This page discusses how to apply the SEAS Code Repository at
to coursework. It assumes that you are familiar with the service, so please review the docs
The SEAS Code Repository is a central service that provides large chunks of the typical workflow used in courses, including
However, the structure of the coursework will strongly influence how the SEAS Code Repository can be used in a course, and how well it fits the needs of any particular courses.
The following are some thoughts on how it could be used.
In it's simplest form, the SEAS Code Repository can be used to publish assignments, in particular assignments that include initial stub code, to students.
This would entail something like the following steps:
Another approach to use in courses is to encourage students to use the tool for managing their assignments, likely in conjunction with publishing the assignments.
Used in this way, the SEAS Code Repository acts as a development productivity tool, and encourages code software engineering practices.
In this scenario, students will use the system to collaborate on assignments, again either created from bare repositories themselves or by cloning published assignment repositories.
The steps involved would be similar to the above, except that the students would manage user collaborators individually. Once students would "own" a repository, and then invite other students in a "section" or study group to have commit access. The student owner would likely be responsible for final submission of the assignment on behalf of the group.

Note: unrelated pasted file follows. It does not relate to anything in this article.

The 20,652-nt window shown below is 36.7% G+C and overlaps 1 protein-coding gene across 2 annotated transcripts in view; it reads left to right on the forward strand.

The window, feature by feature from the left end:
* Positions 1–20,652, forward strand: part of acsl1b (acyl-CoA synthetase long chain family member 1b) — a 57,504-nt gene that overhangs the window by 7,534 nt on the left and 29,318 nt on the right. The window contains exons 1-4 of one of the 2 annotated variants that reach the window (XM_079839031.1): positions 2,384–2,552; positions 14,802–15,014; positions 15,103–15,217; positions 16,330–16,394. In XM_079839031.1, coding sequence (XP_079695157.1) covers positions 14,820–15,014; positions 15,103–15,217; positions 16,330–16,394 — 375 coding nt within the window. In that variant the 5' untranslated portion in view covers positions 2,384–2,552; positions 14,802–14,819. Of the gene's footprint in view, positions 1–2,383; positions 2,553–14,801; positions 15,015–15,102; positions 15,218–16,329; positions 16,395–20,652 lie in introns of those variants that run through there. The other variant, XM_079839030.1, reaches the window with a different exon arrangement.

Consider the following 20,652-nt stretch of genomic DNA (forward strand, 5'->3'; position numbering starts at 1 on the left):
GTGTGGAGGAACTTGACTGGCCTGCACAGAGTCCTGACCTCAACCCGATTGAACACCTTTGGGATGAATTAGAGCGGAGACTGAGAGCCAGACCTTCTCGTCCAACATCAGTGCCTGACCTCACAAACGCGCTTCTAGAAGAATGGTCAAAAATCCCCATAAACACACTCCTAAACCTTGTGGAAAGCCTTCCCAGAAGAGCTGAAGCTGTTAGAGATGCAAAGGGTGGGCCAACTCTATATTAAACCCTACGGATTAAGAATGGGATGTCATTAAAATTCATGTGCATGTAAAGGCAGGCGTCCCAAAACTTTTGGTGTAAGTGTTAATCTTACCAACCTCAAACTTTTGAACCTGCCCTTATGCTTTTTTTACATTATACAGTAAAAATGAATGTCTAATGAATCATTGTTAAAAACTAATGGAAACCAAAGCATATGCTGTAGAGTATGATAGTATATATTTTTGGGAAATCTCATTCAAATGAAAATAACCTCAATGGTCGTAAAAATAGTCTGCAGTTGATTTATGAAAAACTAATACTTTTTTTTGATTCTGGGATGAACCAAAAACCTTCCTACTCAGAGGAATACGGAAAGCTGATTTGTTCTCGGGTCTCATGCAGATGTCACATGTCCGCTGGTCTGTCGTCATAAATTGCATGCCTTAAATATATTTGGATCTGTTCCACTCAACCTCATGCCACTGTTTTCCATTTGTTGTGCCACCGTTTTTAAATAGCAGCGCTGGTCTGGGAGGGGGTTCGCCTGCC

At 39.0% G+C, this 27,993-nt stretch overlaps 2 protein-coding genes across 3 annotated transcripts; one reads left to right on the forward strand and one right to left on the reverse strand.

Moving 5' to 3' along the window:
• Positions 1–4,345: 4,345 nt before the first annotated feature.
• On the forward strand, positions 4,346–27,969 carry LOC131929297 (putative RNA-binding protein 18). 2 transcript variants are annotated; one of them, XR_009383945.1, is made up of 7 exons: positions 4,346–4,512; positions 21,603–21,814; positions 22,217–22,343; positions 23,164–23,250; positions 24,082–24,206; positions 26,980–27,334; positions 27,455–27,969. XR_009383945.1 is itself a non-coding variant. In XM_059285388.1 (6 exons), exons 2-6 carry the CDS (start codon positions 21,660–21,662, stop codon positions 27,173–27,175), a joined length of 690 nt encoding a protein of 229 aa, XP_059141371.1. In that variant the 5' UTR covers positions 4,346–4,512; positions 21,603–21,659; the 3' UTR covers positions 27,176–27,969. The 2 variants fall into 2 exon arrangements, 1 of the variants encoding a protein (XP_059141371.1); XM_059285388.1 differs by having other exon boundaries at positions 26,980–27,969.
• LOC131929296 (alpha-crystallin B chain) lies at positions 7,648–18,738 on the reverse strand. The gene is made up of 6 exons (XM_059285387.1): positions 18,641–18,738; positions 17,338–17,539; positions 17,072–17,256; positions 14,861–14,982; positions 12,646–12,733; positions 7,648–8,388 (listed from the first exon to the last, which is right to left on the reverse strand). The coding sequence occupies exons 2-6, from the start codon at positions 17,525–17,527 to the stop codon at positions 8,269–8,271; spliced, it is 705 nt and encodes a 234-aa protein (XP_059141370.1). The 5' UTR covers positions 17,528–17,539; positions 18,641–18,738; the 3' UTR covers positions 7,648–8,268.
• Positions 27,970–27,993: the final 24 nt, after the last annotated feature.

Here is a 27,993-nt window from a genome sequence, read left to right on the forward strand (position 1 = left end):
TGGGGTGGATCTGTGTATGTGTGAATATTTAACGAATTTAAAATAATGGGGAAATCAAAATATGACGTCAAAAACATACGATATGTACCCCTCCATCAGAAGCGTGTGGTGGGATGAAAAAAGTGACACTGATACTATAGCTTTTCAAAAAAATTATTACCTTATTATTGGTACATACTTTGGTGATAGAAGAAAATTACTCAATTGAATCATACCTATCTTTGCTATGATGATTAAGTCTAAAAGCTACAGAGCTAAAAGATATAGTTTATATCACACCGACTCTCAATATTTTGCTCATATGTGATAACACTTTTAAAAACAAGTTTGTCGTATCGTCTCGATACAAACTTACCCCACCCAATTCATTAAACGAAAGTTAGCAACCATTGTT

More involved use of the SEAS Code Repository to mimic real course assignment workflow would include using the service to "hand in" assignments at a given time. This approach assumes the following:
In this model, the instructors use the fact that all clones of a given repository are tracked, so that for a given assignment, a list of student work repositories can be generated.
At the deadline, all student clones are "handed-in" automatically by checking out each, and then integrating that student's work as a branch of the main assignment. The resulting repository, with one branch for each student or section, represents the "completed homework bundle" for that assignment, ready for grading.
This functionality is not yet available in the GUI, and would require a small amount of backend work by Academic Computing staff to implement for a given course (mail us at firstname.lastname@example.org if you are interested in this option).
This approach most closely resembles real-world software engineering. Students openly work in groups on different aspects of the same project, negating the need for careful tracking of permissions. Each repository (or set of repos) developed against is some component or aspect of the topic of the course, and the assignments may build up over the term to a initial "version 1.0." release.
The repository service serves as the central code management tool for the coursework, and the final project may actually involve merging all repositories into a working system.